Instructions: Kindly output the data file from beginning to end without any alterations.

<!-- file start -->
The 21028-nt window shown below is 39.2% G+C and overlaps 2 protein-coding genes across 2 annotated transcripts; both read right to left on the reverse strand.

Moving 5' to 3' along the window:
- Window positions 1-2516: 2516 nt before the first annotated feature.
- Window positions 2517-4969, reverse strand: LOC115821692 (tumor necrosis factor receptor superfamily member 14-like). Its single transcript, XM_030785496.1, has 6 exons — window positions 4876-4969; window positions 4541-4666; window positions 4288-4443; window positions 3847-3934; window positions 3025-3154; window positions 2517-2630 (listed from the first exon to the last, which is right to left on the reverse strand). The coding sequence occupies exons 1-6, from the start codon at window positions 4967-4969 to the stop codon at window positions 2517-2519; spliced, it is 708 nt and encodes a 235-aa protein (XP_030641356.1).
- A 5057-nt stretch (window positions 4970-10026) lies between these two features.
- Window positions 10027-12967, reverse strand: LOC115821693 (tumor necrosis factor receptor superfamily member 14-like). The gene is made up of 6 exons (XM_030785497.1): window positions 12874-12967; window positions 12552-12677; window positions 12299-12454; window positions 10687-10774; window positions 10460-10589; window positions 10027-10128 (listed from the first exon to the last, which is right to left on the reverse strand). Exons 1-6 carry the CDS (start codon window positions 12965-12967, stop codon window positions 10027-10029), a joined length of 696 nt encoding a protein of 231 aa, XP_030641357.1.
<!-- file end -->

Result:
The 21028-nt window shown below is 39.2% G+C and overlaps 2 protein-coding genes across 2 annotated transcripts; both read right to left on the reverse strand.

Moving 5' to 3' along the window:
- Window positions 1-2516: 2516 nt before the first annotated feature.
- Window positions 2517-4969, reverse strand: LOC115821692 (tumor necrosis factor receptor superfamily member 14-like). Its single transcript, XM_030785496.1, has 6 exons — window positions 4876-4969; window positions 4541-4666; window positions 4288-4443; window positions 3847-3934; window positions 3025-3154; window positions 2517-2630 (listed from the first exon to the last, which is right to left on the reverse strand). The coding sequence occupies exons 1-6, from the start codon at window positions 4967-4969 to the stop codon at window positions 2517-2519; spliced, it is 708 nt and encodes a 235-aa protein (XP_030641356.1).
- A 5057-nt stretch (window positions 4970-10026) lies between these two features.
- Window positions 10027-12967, reverse strand: LOC115821693 (tumor necrosis factor receptor superfamily member 14-like). The gene is made up of 6 exons (XM_030785497.1): window positions 12874-12967; window positions 12552-12677; window positions 12299-12454; window positions 10687-10774; window positions 10460-10589; window positions 10027-10128 (listed from the first exon to the last, which is right to left on the reverse strand). Exons 1-6 carry the CDS (start codon window positions 12965-12967, stop codon window positions 10027-10029), a joined length of 696 nt encoding a protein of 231 aa, XP_030641357.1.